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Microsoft Vista Home Premium Edition a view

by on28 February 2007

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Review: Vista in slippers, naked, undressed

All good things are worth waiting for. Well the question is, have we received exactly what we were waiting for?

An ambitious mission from Redmond with high expectations, nearly perfect opportunity to create an OS which will wipe out the competition even if that means going against the free of charge man. As the time went by, we kind of got an impression that our utopist expectations are one thing and reality is different.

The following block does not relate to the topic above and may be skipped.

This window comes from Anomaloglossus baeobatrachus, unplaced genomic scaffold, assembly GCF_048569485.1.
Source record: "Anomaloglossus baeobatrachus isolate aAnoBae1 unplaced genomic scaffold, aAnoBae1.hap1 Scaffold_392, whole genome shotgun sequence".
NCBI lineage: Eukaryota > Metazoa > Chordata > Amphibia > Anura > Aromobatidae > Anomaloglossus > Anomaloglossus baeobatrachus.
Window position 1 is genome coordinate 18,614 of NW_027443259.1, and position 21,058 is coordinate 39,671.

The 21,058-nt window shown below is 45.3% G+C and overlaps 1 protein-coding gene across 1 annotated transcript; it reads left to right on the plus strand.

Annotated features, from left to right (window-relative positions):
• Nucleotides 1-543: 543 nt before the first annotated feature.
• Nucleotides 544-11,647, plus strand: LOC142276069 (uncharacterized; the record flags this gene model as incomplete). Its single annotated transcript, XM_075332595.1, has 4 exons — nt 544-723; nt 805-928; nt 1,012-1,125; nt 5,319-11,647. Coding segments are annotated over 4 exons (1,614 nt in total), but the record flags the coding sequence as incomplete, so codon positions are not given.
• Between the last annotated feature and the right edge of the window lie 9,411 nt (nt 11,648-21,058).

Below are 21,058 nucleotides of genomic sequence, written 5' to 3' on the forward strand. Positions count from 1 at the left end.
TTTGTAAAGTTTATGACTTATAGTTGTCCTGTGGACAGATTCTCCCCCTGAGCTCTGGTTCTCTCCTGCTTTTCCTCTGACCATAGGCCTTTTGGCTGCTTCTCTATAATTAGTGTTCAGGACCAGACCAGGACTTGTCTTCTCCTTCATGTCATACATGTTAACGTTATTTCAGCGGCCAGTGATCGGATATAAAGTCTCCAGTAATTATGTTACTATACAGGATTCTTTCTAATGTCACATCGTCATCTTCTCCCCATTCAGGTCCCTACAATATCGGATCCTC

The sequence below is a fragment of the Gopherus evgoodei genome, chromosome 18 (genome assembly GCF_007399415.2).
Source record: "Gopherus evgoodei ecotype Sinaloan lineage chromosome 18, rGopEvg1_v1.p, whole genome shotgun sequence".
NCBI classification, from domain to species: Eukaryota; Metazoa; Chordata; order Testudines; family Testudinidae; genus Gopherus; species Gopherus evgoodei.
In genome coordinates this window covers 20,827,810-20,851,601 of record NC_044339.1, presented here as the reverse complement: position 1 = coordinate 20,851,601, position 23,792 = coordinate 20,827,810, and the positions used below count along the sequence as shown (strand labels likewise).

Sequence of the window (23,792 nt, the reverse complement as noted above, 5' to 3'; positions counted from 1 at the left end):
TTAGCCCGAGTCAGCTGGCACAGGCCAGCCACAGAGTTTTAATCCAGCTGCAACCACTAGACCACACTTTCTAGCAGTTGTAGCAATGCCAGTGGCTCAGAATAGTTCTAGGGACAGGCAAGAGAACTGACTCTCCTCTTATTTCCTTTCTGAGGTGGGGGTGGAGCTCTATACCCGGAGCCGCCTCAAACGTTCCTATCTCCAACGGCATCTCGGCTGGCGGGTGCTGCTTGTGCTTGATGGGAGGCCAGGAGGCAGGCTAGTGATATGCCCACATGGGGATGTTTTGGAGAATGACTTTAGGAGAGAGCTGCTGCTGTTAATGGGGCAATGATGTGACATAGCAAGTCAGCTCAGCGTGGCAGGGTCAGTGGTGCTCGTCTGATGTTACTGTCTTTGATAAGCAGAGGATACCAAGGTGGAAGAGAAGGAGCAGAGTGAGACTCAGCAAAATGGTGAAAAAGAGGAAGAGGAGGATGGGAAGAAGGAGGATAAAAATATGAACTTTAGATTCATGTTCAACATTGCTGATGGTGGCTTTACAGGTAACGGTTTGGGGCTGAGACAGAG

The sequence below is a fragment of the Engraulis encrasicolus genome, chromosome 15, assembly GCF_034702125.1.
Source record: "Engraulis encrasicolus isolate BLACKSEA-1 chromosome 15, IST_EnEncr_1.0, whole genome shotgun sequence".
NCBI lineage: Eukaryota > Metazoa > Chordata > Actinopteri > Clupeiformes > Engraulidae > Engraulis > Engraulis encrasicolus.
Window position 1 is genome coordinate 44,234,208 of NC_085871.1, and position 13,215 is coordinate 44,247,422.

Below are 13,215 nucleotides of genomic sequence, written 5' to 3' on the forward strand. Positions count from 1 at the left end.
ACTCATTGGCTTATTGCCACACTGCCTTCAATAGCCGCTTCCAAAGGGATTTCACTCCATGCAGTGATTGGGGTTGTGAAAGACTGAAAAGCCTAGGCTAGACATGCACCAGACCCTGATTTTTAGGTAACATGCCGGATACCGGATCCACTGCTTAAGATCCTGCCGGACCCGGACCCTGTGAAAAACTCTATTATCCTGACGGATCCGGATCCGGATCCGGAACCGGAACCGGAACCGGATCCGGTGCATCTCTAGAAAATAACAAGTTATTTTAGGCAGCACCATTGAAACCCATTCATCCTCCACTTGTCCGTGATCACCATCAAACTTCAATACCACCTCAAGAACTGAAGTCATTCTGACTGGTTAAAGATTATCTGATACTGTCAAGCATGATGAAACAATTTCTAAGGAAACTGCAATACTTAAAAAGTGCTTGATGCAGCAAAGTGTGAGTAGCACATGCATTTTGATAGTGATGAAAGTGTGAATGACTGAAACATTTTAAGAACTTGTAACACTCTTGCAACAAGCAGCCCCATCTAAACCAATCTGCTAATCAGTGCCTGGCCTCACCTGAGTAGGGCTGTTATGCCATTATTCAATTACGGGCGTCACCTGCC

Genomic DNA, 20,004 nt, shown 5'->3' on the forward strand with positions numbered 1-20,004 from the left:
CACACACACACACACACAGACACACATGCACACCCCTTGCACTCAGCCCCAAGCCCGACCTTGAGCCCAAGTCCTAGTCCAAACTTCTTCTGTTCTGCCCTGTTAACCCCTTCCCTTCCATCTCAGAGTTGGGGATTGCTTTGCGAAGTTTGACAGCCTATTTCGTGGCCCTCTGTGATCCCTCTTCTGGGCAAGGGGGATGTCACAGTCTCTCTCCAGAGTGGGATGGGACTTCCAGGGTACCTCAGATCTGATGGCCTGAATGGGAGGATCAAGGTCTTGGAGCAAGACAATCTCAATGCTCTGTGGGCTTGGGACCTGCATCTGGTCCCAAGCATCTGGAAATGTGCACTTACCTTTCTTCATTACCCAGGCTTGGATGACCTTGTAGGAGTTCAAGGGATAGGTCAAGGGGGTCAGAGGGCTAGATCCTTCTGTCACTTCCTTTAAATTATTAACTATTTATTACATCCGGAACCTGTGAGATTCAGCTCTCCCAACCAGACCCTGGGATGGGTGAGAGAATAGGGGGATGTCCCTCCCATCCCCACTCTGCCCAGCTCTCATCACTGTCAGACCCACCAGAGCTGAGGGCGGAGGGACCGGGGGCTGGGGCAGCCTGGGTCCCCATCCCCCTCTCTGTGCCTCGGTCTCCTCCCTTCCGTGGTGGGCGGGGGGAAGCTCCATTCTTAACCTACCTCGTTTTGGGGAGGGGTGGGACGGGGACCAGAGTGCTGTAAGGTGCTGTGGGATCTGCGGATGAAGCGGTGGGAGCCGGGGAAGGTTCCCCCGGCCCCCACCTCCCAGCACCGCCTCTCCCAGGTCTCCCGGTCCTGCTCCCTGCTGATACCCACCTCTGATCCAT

We got an opportunity to see and feel Vista so we decided to give it a go and try everything that any other common "user in slippers" would use it for. We wanted to try it as the people in their houses will do. We tested the multimedia, gaming, music etc. So here we go with our impressions.



Caption – Here is what you get if you try to start Vista installation out of your XP


MN - “Ninety percent of any business transaction is selling yourself to the client.”